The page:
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General anaesthesia or conscious sedation for reducing a dislocated hip prosthesis?

Three Part Question

In [patients with dislocated hip prosthesis] does [general anaesthesia or conscious sedation] give a [better reduction rate]?

Clinical Scenario

An otherwise fit 71-year old lady presents to your department having slipped on the ballroom floor during a tea dance. She is unable to weight bear and has pain in her left hip. X-ray reveals a dislocation of her hip prosthesis, and she tells you that it's not the first time. You wonder if it's reasonable to sedate her and manipulate it in the department, or refer her to orthopedics to join the rather long emergency list, to be manipulated later. Perhaps days later. She is starved, and you have suitable anaesthetic experience.

Search Strategy

Medline 1950 - November week 1 2008, using the Ovid interface.
[hip dislocation.mp. or exp Hip Dislocation/] AND [exp Anesthesia, General/or general anaesthesia.mp. or exp Conscious Sedation/ or exp Anesthesia/]

Search Outcome

63 papers were found. No papers compared the use of general anaesthesia and conscious sedation for this procedure. Two papers presented the success rate using conscious sedation. A further two papers have been published.

Relevant Paper(s)

Author, date and country Patient group Study type (level of evidence) Outcomes Key results Study Weaknesses
Austin et al.
2003
USA
104 patients who had 114 orthopaedic procedures in the ED using iv methohexital (+/- opioids). These included 29 hip dislocation reductions.Retrospective chart review.Overall reduction rate78.9%The authors did not specify the success rate for hip dislocations.
First time reduction rate80.8%
Complication rate20.2% (mostly respiratory, all transient)
Frymann et al.
2005
UK
101 patients with unilateral dislocated prosthetic hip. Sedated with iv morphine and midazolam. Exclusions: ASA grade>2, dislocation>12 hours, neurovascular deficit, no consent, refusal, previous failure using sedation, only 1 doctor available, department too busy.Prospective cohort.Overall reduction rate62% (95% CI: 53% - 71%)Convenience sample
Reduction rate for grade A dislocation (more than 50% contact between femoral head and acetabulum)82% (95% CI: 52% - 95%)
Reduction rate for grade B dislocation (less than 50% contact between femoral head and acetabulum)54% (95% CI: 41% - 66%)
Reduction rate for grade C dislocation (no contact between femoral head and acetabulum)69% (95% CI: 53% - 82%)
Complications5 related to sedation, 1 from the reduction.
Mathieu et al,
2009,
UK
98 Adult patients presenting with a dislocated hip prosthesis. All received iv morphine and then iv propofol as a 1 mg/kg bolus.Prospective cohortReduction rate94/98 (96%)An observational study.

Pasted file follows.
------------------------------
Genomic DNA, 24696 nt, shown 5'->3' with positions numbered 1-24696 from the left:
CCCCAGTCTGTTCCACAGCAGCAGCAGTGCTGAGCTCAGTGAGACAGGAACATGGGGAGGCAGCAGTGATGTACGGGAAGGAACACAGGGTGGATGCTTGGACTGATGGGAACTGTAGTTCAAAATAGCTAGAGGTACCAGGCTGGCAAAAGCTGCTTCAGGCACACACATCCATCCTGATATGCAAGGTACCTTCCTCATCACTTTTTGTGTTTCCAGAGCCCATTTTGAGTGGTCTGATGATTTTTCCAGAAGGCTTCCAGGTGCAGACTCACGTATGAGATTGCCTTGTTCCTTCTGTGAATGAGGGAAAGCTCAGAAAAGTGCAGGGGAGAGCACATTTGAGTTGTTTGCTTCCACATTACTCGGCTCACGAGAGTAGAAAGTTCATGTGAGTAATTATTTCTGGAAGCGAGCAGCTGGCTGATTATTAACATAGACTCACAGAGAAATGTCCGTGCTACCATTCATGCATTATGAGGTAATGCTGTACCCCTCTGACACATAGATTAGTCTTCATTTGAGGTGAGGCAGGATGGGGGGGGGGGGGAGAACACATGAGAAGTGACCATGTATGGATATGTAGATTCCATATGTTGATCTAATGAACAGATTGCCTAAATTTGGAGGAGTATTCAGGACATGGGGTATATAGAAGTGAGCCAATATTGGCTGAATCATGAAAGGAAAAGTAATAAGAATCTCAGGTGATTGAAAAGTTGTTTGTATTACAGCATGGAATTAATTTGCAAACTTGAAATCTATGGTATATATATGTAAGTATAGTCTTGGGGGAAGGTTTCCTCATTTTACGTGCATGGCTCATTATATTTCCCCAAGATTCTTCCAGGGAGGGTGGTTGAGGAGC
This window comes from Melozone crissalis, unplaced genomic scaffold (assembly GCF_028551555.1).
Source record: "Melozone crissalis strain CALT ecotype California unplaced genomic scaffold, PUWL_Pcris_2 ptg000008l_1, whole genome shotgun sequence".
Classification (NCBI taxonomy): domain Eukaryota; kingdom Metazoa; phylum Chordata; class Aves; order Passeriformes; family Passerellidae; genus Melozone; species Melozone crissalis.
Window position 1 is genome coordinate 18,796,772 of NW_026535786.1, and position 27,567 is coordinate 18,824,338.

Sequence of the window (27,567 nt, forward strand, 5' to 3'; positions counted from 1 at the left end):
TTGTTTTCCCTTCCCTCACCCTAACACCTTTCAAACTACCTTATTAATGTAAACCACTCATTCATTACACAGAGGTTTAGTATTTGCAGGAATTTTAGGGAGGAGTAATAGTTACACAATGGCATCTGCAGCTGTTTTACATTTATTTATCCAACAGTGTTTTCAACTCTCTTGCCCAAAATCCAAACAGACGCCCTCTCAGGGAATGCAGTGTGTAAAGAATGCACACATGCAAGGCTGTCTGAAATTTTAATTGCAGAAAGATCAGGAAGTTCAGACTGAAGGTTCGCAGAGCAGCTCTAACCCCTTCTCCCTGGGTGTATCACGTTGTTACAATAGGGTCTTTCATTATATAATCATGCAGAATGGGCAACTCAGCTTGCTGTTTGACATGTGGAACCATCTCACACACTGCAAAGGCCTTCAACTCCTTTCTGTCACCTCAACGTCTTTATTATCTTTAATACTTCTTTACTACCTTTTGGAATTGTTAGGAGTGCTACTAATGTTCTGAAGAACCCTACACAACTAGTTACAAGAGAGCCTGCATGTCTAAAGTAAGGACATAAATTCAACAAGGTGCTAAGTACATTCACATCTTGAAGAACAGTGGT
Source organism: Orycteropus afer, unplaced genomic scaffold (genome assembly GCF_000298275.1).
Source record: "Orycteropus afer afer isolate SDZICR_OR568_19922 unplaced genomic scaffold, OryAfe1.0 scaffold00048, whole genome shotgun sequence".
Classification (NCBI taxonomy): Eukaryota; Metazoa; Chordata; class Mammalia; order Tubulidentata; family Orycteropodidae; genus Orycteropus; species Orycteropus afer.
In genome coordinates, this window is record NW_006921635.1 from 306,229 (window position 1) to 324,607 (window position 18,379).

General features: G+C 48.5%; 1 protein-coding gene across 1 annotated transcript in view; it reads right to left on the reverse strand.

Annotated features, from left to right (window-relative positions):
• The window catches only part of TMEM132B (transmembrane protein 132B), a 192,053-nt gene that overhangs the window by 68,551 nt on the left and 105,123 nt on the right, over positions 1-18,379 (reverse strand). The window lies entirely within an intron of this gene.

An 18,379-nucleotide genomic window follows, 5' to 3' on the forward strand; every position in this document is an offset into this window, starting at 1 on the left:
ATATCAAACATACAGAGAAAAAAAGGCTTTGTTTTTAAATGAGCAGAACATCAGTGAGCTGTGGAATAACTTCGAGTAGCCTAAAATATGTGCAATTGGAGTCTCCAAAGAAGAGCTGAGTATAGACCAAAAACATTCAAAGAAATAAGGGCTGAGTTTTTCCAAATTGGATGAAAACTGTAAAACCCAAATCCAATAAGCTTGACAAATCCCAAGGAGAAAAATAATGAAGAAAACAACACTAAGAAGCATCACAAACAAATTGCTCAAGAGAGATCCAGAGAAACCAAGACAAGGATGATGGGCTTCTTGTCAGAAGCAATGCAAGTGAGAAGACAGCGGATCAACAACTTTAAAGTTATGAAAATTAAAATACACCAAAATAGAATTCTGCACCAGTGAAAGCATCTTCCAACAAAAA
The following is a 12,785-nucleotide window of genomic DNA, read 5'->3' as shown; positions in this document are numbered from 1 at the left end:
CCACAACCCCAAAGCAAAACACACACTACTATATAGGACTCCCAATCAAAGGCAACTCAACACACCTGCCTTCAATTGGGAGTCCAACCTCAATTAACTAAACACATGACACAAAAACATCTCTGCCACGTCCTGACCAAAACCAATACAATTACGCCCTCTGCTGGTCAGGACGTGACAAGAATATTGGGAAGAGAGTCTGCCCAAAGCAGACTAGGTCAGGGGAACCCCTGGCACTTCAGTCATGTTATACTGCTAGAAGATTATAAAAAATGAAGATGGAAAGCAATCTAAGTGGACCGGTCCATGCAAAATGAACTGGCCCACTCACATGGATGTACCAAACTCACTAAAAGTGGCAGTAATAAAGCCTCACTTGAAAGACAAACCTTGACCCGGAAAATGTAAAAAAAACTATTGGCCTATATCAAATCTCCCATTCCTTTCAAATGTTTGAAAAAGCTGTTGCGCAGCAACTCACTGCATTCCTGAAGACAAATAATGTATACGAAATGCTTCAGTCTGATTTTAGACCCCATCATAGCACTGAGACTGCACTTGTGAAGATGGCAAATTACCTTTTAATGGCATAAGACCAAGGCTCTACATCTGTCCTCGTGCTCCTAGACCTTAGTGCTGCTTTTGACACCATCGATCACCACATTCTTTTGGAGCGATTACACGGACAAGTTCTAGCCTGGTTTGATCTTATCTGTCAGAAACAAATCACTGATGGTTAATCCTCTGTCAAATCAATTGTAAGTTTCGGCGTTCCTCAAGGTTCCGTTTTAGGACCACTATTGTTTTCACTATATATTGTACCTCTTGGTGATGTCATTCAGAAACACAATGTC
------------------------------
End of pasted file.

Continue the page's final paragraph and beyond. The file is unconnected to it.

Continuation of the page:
Changes to the protocol during the study period.
Adverse eventsEight had an episode of oxygen desaturation and four developed hypotension needing metaraminol. 42 Needed additional doses of propofol.
Gagg et al,
2009,
UK
165 Adult patients with prosthetic hip dislocations attending one of five ED between 2005 and 2006.Retrospective chart reviewReduction rate67/104 (64%) with midazolam, 22/23 (96%) with propofol, 3/8 (38%) drug not recorded.Changes to the protocol during the study period.
Time to reductionED reduction, median time 2 h 21 minutes (n = 92). Failed ED reduction then theatre GA, median time 8 h 32 minutes (n = 43). Theatre GA, median time 8 h 10 minutes (n = 30).

Comment(s)

With the publication of two studies from the UK in 2009 there is now a body of evidence in favour of reduction of dislocated hip prostheses in the ED. This has the considerable advantage of achieving a speedier reduction than when a general anaesthetic is given in theatre. The studies quoted do not address what needs to be done after the successful reduction.

Editor Comment

ASA, American Society of Anesthesiology; ED, emergency department; GA, general anaesthesia.

Clinical Bottom Line

Patient safety is paramount. Operators must be adequately trained in both iv sedation and hip prosthesis manipulation. If these conditions are met then manipulation under sedation may be successful.

References

  1. Austin T, Vilke GM, Nyheim E, Kelly D, Chan TC. Safety and effectiveness of methohexital for procedural sedation in the emergency department. Journal of Emergency Medicine 2003 24 (3): 315-318
  2. Frymann SJ, Cumberbatch GLA, Stearman ASL. Reduction of dislocated hip prosthesis in the emergency department using conscious sedation: a prospective study. Emergency Medicine Journal 2005 22 (11): 807-809
  3. Mathieu N, Jones L, Harris A, et al. Is propofol a safe and effective sedative for relocating hip prostheses? Emerg Med J 2009;26:378.
  4. Gagg J, Jones L, Shingler G, et al. Door to relocation time for dislocated hip prosthesis: multicentre comparison of emergency department procedural sedation versus theatre-based general anaesthesia. Emerg Med J 2009;26:3940.